Long Live a Grand Dame

After surviving the Vietnam War and HIV, J. Patrick thrives in Madison’s theater community.

J. Patrick may be the grand dame of Madison theater, having worked with most local troupes, and serving 5 years as the Madison Theater Guild artistic director. Raised a military brat, J. lived all over the world and went to high school in Okinawa. Acting through high school, he went to college on a dance scholarship, but gave it up to go into the theater dept. He has an MA in directing & costume design. J. spent 6 years in the Navy, working for the USO and serving in Vietnam near the end of the war.

When his tour was up, he spent a few years doing theater in North Carolina, before moving to Kenosha. On a visit to Madison he met his partner, Jeff. Moving here, he auditioned for Children’s Theater of Madison. Nancy Thurow snatched him up. CTM was his theater home for years, although he would sneak away occasionally to do another show. He spent a year with Madison Rep in the mid-80’s during the last year that they were a true repertory company. During that season, J. was also playing Comedy Sportz locally, as one of their original players. In ‘87, Comedy Sportz decided to open clubs around the country. J. opened clubs for them in Hartford, New Haven and Boston, spending 7 years on the east coast with Jeff.

J. returned to Madison and to CTM in 1995. When Nancy Thurow decided to turn CTM into a paid company, J. quit his outside job and went to work for CTM as an actor and Nancy’s office assistant. He jokes that he had saved enough to be able to starve genteelly with a boyfriend who had a regular job. In 2000, J. became the Artistic Director for the Madison Theater Guild, a position he held till 2006.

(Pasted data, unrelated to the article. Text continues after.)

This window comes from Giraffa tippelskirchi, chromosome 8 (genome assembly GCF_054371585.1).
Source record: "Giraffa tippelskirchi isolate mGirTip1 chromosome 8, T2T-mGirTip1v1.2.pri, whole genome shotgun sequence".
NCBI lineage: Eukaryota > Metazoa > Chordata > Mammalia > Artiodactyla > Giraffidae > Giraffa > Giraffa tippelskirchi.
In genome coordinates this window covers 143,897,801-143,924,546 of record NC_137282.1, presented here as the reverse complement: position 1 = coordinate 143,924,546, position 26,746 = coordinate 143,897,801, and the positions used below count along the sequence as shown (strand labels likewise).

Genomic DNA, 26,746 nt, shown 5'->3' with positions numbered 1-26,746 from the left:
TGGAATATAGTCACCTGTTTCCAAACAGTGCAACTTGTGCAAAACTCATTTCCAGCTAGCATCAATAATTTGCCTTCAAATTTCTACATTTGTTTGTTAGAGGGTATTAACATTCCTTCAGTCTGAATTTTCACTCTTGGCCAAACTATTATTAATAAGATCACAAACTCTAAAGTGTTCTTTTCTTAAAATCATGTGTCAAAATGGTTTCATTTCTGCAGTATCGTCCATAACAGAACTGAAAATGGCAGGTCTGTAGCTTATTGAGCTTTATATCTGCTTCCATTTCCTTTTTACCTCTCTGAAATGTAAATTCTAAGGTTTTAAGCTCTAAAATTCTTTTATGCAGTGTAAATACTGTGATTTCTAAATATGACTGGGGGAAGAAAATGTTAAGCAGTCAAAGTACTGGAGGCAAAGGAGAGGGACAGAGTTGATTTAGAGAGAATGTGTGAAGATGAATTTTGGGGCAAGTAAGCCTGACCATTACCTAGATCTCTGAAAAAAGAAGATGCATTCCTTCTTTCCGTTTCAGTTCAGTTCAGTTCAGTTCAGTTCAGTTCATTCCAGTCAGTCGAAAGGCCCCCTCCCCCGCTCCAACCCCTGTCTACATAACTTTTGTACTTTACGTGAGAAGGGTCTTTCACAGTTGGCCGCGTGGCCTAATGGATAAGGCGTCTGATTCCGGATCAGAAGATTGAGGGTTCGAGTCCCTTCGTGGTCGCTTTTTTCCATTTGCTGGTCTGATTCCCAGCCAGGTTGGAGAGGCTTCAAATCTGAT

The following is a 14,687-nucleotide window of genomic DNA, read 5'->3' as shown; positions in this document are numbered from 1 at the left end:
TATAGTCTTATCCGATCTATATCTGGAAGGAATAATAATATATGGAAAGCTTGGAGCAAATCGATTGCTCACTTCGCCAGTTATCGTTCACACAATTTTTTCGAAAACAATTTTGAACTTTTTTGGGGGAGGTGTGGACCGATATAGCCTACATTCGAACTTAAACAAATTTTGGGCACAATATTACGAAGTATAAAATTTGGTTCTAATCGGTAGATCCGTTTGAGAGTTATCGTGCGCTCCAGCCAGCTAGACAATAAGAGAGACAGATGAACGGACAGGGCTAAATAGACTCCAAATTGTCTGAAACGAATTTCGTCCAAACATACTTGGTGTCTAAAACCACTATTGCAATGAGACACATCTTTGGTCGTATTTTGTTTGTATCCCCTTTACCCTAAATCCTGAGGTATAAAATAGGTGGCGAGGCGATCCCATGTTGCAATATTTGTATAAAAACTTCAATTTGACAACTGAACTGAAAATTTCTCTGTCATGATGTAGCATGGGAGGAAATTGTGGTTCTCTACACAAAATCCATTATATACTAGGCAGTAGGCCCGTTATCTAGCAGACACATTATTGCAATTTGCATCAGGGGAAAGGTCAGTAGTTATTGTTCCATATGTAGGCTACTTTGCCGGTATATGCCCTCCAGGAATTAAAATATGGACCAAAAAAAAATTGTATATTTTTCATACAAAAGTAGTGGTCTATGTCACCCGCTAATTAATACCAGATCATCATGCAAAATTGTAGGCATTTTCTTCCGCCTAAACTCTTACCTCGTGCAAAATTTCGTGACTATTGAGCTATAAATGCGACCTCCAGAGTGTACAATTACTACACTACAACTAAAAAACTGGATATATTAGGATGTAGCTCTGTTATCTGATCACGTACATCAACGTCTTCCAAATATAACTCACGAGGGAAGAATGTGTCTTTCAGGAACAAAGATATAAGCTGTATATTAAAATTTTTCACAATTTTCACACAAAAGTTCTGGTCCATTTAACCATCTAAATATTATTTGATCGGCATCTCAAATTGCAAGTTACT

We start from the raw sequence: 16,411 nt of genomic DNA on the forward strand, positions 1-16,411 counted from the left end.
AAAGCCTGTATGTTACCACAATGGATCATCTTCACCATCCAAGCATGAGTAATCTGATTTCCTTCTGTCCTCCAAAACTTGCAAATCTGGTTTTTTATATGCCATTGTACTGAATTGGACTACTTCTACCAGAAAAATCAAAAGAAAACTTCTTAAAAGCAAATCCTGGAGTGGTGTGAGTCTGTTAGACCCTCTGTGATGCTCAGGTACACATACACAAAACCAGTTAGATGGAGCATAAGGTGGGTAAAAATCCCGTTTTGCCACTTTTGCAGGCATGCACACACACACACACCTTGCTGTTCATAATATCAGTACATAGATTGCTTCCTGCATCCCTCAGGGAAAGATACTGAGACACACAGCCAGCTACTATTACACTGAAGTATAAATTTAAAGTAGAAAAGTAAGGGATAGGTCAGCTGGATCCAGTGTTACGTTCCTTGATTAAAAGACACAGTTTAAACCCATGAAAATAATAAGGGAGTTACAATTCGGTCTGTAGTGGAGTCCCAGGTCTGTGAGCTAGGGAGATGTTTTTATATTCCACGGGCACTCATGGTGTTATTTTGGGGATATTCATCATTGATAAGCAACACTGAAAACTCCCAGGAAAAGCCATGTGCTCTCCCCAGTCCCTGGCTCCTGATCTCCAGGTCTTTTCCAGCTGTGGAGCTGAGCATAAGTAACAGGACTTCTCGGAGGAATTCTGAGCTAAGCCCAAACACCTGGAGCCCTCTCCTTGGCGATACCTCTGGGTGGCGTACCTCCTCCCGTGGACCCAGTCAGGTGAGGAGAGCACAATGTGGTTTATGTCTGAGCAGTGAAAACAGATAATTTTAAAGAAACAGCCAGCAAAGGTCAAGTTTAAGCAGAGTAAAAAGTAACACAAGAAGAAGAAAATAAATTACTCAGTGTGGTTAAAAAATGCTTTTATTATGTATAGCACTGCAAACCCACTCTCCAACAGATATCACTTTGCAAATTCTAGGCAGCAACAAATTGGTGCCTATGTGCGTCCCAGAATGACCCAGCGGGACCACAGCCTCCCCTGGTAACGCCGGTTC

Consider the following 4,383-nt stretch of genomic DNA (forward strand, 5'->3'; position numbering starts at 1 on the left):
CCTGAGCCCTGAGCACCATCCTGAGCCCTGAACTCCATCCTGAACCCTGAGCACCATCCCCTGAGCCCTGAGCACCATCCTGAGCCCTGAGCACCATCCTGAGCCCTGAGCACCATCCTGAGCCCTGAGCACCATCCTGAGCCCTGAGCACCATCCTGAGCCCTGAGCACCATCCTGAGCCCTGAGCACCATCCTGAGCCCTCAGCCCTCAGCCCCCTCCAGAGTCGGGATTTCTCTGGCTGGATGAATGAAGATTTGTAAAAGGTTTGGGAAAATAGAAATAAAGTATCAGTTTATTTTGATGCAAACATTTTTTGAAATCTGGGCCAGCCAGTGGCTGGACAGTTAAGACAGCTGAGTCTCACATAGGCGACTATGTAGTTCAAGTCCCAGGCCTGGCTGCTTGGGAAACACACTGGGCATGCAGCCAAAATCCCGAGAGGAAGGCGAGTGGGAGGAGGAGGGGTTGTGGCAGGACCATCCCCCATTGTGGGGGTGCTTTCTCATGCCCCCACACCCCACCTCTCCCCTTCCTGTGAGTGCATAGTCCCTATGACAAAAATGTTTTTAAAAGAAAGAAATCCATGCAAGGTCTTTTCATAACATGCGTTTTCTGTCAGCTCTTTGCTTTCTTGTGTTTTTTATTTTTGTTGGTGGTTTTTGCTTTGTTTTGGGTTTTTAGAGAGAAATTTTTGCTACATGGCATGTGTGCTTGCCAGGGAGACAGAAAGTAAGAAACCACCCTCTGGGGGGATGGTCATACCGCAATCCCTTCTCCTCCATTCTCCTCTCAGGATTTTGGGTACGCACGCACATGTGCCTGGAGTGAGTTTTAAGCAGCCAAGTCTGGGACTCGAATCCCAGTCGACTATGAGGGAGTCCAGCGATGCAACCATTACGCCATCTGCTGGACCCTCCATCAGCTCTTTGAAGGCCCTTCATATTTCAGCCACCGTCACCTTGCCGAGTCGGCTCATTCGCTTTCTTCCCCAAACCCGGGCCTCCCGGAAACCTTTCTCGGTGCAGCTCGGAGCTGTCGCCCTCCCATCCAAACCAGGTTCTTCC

What does J. love most from his years in theater? “I did three MTG summer schools. Those were the best three summers of my life, doing cutting-edge theater with the kids, things they wouldn’t be exposed to in high school. I learned a lot from that experience. I’m still learning about how to do theater and how to treat people well. I’ve gotten a reputation as being the school of hard knocks, I’m not going to pull punches, I get people ready for the real world.”

“20 years ago I wanted to do, do, do. 25 years on, I’ve done, done, done, done. It takes me 2 hours a day to answer my emails and do my free theater consulting to kids from 13 to 35 all over the world. I like being the old wise man sitting up on top of the hill, having put it all in motion and watching it grow. I’m proud of what I’ve done on stage, but I’ve never been as proud as I am of watching my students grow and produce.

In 1986, J. was diagnosed with HIV, and was given a short time to live “I’d never had a home; Jeffy and Madison were my first home. And then I was diagnosed, and I thought I’d only have a home for another year or two. It built a fire under me, and I tried to live every day like it was my last. Of course, 25 years later, I’m surprised that I’m not dead of exhaustion!